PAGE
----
We computed the effects of the carrier lens thickness on the maximal possible light efficiency due to the exit pupil coupling. Figure 17 shows the results for an eye centered on the exit pupil in a telescope of magnification as a function of eye pupil diameters, for two levels of carrier lens thickness (5 and , respectively), and for different format factors representing the ratio of vertical to horizontal dimensions of the entrance pupil. Older people would present small pupil diameters (about in diameter), while larger pupils would be expected for young wearers under dim light conditions. As can be seen, expanding the horizontal by a factor of 2 substantially increases the maximum light efficiency for both levels of lens thickness. Expanding the entrance pupil further horizontally results in minimal additional benefit [expanding the vertical entrance pupil to 8:24 results in no additional benefit over the 8:16 case (not shown)].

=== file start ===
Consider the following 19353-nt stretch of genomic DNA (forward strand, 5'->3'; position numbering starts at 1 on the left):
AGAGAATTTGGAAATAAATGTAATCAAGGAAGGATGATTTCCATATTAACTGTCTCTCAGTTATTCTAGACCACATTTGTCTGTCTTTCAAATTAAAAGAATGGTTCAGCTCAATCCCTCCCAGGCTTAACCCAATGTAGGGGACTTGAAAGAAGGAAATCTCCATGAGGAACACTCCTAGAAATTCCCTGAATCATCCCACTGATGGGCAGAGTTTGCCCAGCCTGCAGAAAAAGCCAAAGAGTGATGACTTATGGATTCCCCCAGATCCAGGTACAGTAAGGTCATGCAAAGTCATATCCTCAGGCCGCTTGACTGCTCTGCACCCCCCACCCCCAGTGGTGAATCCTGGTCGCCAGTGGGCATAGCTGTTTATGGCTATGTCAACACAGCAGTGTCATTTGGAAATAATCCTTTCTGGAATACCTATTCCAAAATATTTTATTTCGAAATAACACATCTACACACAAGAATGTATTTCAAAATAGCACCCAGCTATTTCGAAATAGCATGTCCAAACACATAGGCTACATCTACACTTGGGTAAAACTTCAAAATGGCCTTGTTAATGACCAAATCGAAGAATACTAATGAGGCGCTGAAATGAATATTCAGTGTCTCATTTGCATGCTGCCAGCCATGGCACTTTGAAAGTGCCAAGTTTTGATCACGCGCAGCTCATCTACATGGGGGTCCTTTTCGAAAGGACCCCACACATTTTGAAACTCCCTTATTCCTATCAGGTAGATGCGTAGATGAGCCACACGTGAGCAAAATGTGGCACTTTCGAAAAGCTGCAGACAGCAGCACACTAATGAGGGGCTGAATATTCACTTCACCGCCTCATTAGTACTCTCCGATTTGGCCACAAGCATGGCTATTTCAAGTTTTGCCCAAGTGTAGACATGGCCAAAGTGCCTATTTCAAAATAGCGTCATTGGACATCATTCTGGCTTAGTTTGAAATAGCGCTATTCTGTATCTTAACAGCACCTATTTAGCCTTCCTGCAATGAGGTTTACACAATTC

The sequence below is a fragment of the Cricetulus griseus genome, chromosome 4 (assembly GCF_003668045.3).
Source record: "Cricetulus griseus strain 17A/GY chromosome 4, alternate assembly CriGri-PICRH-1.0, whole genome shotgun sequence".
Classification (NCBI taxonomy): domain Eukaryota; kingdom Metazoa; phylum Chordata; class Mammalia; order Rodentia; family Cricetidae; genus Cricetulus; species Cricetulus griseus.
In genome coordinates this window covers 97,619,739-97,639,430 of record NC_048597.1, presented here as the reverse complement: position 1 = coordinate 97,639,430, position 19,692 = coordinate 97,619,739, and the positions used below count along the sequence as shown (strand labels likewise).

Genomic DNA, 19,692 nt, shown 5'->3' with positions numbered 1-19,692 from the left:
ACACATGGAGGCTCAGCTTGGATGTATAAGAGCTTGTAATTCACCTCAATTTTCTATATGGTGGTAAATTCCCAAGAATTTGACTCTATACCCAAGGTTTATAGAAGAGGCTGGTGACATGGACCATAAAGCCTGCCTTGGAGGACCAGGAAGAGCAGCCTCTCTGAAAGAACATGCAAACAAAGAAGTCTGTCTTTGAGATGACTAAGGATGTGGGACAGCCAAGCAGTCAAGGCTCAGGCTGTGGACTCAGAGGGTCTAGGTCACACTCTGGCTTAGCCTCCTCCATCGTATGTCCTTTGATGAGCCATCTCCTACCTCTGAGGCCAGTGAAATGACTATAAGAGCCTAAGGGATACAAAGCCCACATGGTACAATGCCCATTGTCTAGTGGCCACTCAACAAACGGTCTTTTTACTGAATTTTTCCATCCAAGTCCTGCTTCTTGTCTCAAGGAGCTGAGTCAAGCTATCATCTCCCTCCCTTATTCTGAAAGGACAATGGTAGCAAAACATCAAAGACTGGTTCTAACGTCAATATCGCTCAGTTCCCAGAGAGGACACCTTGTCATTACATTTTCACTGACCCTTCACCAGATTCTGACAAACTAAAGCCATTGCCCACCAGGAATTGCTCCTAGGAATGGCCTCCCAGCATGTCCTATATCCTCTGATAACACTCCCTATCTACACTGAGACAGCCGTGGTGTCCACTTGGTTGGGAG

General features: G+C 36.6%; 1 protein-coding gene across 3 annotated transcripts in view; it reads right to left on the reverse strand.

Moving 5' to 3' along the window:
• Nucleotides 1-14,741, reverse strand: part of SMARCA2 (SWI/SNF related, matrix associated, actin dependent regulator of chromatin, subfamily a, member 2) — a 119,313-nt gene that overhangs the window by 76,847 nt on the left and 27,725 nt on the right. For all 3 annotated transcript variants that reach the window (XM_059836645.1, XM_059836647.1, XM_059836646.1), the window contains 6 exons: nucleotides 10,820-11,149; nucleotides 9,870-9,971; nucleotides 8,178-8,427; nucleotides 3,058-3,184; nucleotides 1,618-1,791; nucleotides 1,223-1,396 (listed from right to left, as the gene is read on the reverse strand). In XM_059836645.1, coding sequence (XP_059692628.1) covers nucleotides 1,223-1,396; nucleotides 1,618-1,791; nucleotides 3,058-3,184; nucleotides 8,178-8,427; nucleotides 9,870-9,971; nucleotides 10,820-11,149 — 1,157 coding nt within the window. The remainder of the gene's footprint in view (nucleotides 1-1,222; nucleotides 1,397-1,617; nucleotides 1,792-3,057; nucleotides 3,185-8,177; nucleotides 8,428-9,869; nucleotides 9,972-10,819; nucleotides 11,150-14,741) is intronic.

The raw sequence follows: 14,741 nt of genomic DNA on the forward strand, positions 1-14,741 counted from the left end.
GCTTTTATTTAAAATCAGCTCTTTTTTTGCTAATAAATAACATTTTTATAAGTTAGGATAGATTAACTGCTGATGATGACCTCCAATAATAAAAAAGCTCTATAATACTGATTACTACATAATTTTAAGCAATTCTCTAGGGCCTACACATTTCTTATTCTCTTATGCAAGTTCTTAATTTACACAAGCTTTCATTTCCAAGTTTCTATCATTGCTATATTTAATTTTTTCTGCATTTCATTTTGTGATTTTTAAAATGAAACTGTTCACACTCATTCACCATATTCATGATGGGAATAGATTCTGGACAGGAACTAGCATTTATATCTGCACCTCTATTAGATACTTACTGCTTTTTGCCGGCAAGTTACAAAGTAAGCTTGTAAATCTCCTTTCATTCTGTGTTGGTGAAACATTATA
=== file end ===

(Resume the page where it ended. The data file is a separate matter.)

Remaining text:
As eyewear, the in-the-lens telescope must provide refractive correction for the wearer both through the telescope and through the carrier lens. All our diagrams have illustrated the carrier lens as a flat lens on both sides and thus could be used only by individuals without any refractive error (emmetropes). A refractive correcting lens could be laminated to the back surface of the lens or be ground into that surface. Such a correction will apply equally to the telescope and the carrier. A standard ophthalmic lens blank is usually provided as a meniscus lens with a front convex surface (base curve). The positive front base curve is needed for better cosmetics and for improved optical performance.41 The refractive correction is typically applied using widely available equipment to grind the back surface of the semifinished lens blank. The same approach can be easily applied to the in-the-lens telescope. The lens blank for this telescope may be developed with a fairly flat base curve. The telescope optical tube length needs to be slightly modified from the afocal configuration to result in a vergence at the second beamsplitter, which is identical to that created by the base curve at the back surface. With such a blank, the back surface may be ground to the wearer’s prescription on the back surface using standard ophthalmic laboratory techniques and equipment. The correction applied to the carrier lens will result in an appropriate correction for the telescope as well. This would make such a lens easily dispensable in every ophthalmic shop. Tilts generated in the objective and the ocular due to the prismatic effect of the carrier lens (Percival’s rule) can be compensated by centering the curved surfaces on each beamsplitter, if needed. Alternately, the prismatic effect may be used to support vision multiplexing.